"To finalize this design, we need to change all raster images to vector, change it from RGB to CMYK, use more negative space, increase the margins, add bleed and crop marks to note the trim size, change the pixel dimensions and export the file to a pdf.”
Graphic design terminology can sometimes sound like it is a whole different language. And it’s not always possible to rely on your trusted friend "Google.” For example, if you search "vector, " you get this: "A quantity having direction as well as magnitude, esp. as determining the position of one point in space relative to another." Huh? What does this even have to do with design?
To help you navigate this crazy talk, we’ve assembled a handy-dandy list of the 12 most commonly-used graphic design terms and their definitions in laymen’s terms. Here we go:
The smallest element of an image. Photos can be made of thousands and thousands of individual pixels forming what the eye sees as one smooth image.
An image created from pixels. These are the most common form of images. For example, all photos you take with your snap shot camera are raster images.
Graphics made up of lines and shapes created with software programs. Vectors allow you to infinitely resize your graphic without losing any quality.
Acronym for the color space red, green, blue. RGB images are used for on-screen use, like websites, Powerpoints, any online documents.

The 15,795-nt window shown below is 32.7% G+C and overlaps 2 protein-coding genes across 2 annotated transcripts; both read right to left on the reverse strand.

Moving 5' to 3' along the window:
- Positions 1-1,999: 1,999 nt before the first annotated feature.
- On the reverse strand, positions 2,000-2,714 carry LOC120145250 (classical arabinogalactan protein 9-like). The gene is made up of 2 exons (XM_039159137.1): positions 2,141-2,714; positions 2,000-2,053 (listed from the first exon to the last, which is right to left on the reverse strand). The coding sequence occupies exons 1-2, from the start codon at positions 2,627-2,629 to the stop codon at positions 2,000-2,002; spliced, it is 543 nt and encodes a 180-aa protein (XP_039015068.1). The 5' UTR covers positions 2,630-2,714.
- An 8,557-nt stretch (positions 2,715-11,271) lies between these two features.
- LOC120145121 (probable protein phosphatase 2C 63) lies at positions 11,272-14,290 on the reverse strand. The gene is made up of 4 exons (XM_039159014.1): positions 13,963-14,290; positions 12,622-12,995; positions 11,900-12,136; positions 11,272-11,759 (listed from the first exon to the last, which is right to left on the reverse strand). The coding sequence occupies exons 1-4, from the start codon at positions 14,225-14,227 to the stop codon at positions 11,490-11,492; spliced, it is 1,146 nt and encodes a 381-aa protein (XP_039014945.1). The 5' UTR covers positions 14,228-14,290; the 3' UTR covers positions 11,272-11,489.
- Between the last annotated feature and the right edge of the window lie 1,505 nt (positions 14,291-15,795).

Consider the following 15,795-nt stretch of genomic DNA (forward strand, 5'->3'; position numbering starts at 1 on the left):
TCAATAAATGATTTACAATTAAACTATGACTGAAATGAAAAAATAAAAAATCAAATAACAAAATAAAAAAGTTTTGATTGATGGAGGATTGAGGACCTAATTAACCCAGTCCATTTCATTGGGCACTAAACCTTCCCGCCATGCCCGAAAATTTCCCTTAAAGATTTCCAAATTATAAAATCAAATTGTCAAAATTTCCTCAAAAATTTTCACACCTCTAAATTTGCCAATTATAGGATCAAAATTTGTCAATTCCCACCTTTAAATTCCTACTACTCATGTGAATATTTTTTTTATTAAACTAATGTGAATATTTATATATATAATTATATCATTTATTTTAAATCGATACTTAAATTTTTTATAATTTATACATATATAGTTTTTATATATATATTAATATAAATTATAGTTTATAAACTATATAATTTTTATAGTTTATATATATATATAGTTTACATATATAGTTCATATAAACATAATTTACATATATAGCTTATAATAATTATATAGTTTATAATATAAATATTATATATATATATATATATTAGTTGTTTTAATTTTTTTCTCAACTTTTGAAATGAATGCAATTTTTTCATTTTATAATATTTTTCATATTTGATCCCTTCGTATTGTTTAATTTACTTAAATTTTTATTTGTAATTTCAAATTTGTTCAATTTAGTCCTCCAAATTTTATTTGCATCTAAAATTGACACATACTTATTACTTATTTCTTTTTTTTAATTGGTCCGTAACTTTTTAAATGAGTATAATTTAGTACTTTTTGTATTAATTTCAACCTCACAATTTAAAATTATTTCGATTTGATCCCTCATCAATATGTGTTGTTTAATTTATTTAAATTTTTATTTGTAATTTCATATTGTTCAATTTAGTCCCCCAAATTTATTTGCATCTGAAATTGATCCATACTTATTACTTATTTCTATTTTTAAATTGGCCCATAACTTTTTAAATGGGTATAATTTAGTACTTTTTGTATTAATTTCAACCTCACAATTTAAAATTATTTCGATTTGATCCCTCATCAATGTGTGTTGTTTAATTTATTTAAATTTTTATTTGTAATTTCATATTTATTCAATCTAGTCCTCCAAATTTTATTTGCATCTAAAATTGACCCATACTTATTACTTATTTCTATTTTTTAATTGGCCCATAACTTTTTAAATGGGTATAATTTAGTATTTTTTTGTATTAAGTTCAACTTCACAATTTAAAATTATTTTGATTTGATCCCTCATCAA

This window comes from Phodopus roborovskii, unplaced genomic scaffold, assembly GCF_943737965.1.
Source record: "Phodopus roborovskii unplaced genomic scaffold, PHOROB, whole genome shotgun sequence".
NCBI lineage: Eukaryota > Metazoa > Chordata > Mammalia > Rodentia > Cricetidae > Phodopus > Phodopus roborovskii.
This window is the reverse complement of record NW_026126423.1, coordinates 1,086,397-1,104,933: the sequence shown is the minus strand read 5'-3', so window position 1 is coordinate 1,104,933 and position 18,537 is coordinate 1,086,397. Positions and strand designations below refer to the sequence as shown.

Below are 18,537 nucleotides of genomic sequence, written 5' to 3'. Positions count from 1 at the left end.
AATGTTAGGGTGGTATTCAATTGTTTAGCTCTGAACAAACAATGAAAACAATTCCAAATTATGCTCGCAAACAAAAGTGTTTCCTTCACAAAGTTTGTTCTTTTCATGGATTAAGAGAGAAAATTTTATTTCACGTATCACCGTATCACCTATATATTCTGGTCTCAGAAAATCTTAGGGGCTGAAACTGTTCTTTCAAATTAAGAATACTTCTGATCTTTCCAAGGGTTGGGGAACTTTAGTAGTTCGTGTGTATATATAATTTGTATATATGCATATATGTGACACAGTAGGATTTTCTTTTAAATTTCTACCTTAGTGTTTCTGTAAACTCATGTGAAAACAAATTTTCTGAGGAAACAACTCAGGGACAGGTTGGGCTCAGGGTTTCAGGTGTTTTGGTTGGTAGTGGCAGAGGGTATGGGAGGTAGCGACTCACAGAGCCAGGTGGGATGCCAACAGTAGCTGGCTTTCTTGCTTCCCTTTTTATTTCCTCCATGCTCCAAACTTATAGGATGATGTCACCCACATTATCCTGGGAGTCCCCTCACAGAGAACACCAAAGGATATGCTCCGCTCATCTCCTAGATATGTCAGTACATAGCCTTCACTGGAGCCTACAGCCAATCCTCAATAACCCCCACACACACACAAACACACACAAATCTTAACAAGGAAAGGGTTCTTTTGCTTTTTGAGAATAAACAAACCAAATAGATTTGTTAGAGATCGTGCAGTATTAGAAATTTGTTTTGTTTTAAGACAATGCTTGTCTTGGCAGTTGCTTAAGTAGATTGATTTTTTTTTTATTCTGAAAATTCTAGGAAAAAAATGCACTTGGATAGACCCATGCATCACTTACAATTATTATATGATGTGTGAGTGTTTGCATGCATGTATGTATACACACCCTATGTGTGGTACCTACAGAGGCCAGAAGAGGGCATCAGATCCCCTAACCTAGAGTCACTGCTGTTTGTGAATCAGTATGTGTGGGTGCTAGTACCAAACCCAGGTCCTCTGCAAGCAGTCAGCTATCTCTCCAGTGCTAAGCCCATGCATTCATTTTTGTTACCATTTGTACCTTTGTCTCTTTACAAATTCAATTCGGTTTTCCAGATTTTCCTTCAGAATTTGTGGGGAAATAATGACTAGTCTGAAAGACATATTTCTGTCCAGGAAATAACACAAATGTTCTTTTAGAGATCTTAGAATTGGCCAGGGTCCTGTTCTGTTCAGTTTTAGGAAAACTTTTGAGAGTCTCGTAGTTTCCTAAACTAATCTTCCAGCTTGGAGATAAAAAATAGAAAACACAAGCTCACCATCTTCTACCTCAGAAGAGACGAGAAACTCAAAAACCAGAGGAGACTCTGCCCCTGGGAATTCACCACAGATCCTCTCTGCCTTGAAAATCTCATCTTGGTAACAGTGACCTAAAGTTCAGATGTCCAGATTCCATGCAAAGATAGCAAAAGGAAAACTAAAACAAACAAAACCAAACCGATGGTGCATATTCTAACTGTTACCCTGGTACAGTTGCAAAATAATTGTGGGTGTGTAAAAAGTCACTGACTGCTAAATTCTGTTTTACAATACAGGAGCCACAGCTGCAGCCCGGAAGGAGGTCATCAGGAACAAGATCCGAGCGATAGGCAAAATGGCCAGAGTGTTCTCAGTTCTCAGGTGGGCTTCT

Acronym for the color space cyan, magenta, yellow, and key (black). CMYK files are used for printing purposes. You will often hear the term "4-color job," which translates to CMYK.
The space around the content on your page. Margins are often on the edges of your page and in between columns of copy and images.
The space around the content on your page, including, but not limited to margins. In other words, it’s the white space, folks! Sometimes in a design, negative space helps to reduce the clutter on the page and drive your message.
The final size of a printed piece.
Excess (or extension) of the graphic or image, outside of the trim size. The bleed allows for printed materials to have ink printed completely to the edge of the final piece. For example, if you want the final piece to be 8.5" x 11," with the image printed completely to the edge of the paper, the image bleeds off the page. The document the designer gives to the printer would be 8.5" x 11" with .125" bleed. So the total size with bleed is 8.75" x 11.25" since the .125" is on all four sides of the document.
The marks on the outside of your printed piece, used as guides for cutting the piece down to the final size, or trim size.
Exporting is an alternative method to saving a file. Typically, when you export a file, that file type is no longer editable by the program you created the file in.
Portable document format. This is the most common file type used when you no longer want the file to be editable. It is a great format to use when transferring files (for example between agency and client) to preserve the design and also allows for compression.